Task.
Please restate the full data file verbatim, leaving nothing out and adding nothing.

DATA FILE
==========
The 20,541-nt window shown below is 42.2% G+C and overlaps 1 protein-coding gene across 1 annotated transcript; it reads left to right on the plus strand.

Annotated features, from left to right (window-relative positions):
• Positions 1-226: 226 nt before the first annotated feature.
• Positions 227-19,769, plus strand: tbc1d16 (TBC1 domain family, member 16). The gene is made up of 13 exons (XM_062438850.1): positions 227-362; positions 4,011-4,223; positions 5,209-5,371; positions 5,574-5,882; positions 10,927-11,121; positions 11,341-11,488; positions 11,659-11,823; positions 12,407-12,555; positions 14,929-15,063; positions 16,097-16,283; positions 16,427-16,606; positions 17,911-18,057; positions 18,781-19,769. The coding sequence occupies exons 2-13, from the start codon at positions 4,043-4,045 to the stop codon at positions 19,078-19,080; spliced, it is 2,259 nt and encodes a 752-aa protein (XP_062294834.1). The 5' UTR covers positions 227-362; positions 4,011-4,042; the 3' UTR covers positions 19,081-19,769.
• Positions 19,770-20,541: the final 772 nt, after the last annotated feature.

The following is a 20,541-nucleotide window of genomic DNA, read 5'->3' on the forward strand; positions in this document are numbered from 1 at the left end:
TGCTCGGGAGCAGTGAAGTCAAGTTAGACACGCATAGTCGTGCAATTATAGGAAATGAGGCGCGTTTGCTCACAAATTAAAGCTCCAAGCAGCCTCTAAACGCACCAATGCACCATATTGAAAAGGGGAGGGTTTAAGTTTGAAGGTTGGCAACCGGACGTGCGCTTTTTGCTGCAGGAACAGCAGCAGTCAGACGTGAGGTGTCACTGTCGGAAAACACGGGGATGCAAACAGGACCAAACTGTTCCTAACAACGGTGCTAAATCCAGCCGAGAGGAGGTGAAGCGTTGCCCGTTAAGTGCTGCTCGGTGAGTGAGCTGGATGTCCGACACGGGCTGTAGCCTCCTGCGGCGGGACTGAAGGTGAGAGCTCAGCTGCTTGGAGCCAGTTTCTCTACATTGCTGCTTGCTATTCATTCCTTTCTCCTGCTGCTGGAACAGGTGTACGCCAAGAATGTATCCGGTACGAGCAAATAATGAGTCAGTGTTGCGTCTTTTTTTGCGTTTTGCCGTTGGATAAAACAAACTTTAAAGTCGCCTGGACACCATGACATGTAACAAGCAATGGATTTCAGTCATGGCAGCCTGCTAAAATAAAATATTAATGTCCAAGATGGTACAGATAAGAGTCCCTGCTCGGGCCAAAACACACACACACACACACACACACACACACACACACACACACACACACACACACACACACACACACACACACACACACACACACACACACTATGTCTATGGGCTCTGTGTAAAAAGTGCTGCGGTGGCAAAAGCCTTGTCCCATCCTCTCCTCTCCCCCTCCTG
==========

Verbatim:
The 20,541-nt window shown below is 42.2% G+C and overlaps 1 protein-coding gene across 1 annotated transcript; it reads left to right on the plus strand.

Annotated features, from left to right (window-relative positions):
• Positions 1-226: 226 nt before the first annotated feature.
• Positions 227-19,769, plus strand: tbc1d16 (TBC1 domain family, member 16). The gene is made up of 13 exons (XM_062438850.1): positions 227-362; positions 4,011-4,223; positions 5,209-5,371; positions 5,574-5,882; positions 10,927-11,121; positions 11,341-11,488; positions 11,659-11,823; positions 12,407-12,555; positions 14,929-15,063; positions 16,097-16,283; positions 16,427-16,606; positions 17,911-18,057; positions 18,781-19,769. The coding sequence occupies exons 2-13, from the start codon at positions 4,043-4,045 to the stop codon at positions 19,078-19,080; spliced, it is 2,259 nt and encodes a 752-aa protein (XP_062294834.1). The 5' UTR covers positions 227-362; positions 4,011-4,042; the 3' UTR covers positions 19,081-19,769.
• Positions 19,770-20,541: the final 772 nt, after the last annotated feature.

The following is a 20,541-nucleotide window of genomic DNA, read 5'->3' on the forward strand; positions in this document are numbered from 1 at the left end:
TGCTCGGGAGCAGTGAAGTCAAGTTAGACACGCATAGTCGTGCAATTATAGGAAATGAGGCGCGTTTGCTCACAAATTAAAGCTCCAAGCAGCCTCTAAACGCACCAATGCACCATATTGAAAAGGGGAGGGTTTAAGTTTGAAGGTTGGCAACCGGACGTGCGCTTTTTGCTGCAGGAACAGCAGCAGTCAGACGTGAGGTGTCACTGTCGGAAAACACGGGGATGCAAACAGGACCAAACTGTTCCTAACAACGGTGCTAAATCCAGCCGAGAGGAGGTGAAGCGTTGCCCGTTAAGTGCTGCTCGGTGAGTGAGCTGGATGTCCGACACGGGCTGTAGCCTCCTGCGGCGGGACTGAAGGTGAGAGCTCAGCTGCTTGGAGCCAGTTTCTCTACATTGCTGCTTGCTATTCATTCCTTTCTCCTGCTGCTGGAACAGGTGTACGCCAAGAATGTATCCGGTACGAGCAAATAATGAGTCAGTGTTGCGTCTTTTTTTGCGTTTTGCCGTTGGATAAAACAAACTTTAAAGTCGCCTGGACACCATGACATGTAACAAGCAATGGATTTCAGTCATGGCAGCCTGCTAAAATAAAATATTAATGTCCAAGATGGTACAGATAAGAGTCCCTGCTCGGGCCAAAACACACACACACACACACACACACACACACACACACACACACACACACACACACACACACACACACACACACACACACACACACACACACTATGTCTATGGGCTCTGTGTAAAAAGTGCTGCGGTGGCAAAAGCCTTGTCCCATCCTCTCCTCTCCCCCTCCTG